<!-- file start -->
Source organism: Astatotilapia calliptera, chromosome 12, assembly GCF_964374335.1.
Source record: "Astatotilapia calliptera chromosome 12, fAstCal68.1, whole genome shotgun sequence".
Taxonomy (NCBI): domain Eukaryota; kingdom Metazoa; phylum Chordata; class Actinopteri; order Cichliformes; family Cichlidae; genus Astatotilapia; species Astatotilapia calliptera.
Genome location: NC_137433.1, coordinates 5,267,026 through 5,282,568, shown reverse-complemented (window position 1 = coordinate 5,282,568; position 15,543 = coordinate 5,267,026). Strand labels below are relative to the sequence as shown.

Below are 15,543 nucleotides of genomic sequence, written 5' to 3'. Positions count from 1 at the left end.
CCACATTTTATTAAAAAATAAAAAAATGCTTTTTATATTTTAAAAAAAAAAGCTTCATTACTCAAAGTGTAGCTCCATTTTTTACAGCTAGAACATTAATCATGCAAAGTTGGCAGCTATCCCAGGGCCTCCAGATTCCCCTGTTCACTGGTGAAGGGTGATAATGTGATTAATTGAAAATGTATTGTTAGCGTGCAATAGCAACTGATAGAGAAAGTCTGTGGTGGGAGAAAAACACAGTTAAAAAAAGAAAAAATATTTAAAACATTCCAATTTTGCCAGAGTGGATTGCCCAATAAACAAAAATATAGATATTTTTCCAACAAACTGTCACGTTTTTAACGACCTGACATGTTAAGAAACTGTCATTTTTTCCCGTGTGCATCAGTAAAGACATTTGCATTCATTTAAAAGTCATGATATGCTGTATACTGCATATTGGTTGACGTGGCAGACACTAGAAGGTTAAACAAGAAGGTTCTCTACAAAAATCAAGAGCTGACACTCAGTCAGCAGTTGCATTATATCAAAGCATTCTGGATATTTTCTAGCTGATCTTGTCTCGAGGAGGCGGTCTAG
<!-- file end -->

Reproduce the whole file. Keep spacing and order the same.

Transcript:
Source organism: Astatotilapia calliptera, chromosome 12, assembly GCF_964374335.1.
Source record: "Astatotilapia calliptera chromosome 12, fAstCal68.1, whole genome shotgun sequence".
Taxonomy (NCBI): domain Eukaryota; kingdom Metazoa; phylum Chordata; class Actinopteri; order Cichliformes; family Cichlidae; genus Astatotilapia; species Astatotilapia calliptera.
Genome location: NC_137433.1, coordinates 5,267,026 through 5,282,568, shown reverse-complemented (window position 1 = coordinate 5,282,568; position 15,543 = coordinate 5,267,026). Strand labels below are relative to the sequence as shown.

Below are 15,543 nucleotides of genomic sequence, written 5' to 3'. Positions count from 1 at the left end.
CCACATTTTATTAAAAAATAAAAAAATGCTTTTTATATTTTAAAAAAAAAAGCTTCATTACTCAAAGTGTAGCTCCATTTTTTACAGCTAGAACATTAATCATGCAAAGTTGGCAGCTATCCCAGGGCCTCCAGATTCCCCTGTTCACTGGTGAAGGGTGATAATGTGATTAATTGAAAATGTATTGTTAGCGTGCAATAGCAACTGATAGAGAAAGTCTGTGGTGGGAGAAAAACACAGTTAAAAAAAGAAAAAATATTTAAAACATTCCAATTTTGCCAGAGTGGATTGCCCAATAAACAAAAATATAGATATTTTTCCAACAAACTGTCACGTTTTTAACGACCTGACATGTTAAGAAACTGTCATTTTTTCCCGTGTGCATCAGTAAAGACATTTGCATTCATTTAAAAGTCATGATATGCTGTATACTGCATATTGGTTGACGTGGCAGACACTAGAAGGTTAAACAAGAAGGTTCTCTACAAAAATCAAGAGCTGACACTCAGTCAGCAGTTGCATTATATCAAAGCATTCTGGATATTTTCTAGCTGATCTTGTCTCGAGGAGGCGGTCTAG